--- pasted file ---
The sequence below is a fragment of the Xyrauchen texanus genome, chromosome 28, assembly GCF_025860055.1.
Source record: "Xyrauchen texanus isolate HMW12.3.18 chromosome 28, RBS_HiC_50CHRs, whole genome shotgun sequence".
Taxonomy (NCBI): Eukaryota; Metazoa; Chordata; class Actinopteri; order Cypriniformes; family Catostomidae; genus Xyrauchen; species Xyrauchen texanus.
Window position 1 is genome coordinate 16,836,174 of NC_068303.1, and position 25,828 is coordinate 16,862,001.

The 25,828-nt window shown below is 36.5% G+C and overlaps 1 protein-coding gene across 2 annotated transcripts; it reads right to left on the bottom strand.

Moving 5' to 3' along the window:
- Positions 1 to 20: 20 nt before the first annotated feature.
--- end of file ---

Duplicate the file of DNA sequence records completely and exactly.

The sequence below is a fragment of the Xyrauchen texanus genome, chromosome 28, assembly GCF_025860055.1.
Source record: "Xyrauchen texanus isolate HMW12.3.18 chromosome 28, RBS_HiC_50CHRs, whole genome shotgun sequence".
Taxonomy (NCBI): Eukaryota; Metazoa; Chordata; class Actinopteri; order Cypriniformes; family Catostomidae; genus Xyrauchen; species Xyrauchen texanus.
Window position 1 is genome coordinate 16,836,174 of NC_068303.1, and position 25,828 is coordinate 16,862,001.

The 25,828-nt window shown below is 36.5% G+C and overlaps 1 protein-coding gene across 2 annotated transcripts; it reads right to left on the bottom strand.

Moving 5' to 3' along the window:
- Positions 1 to 20: 20 nt before the first annotated feature.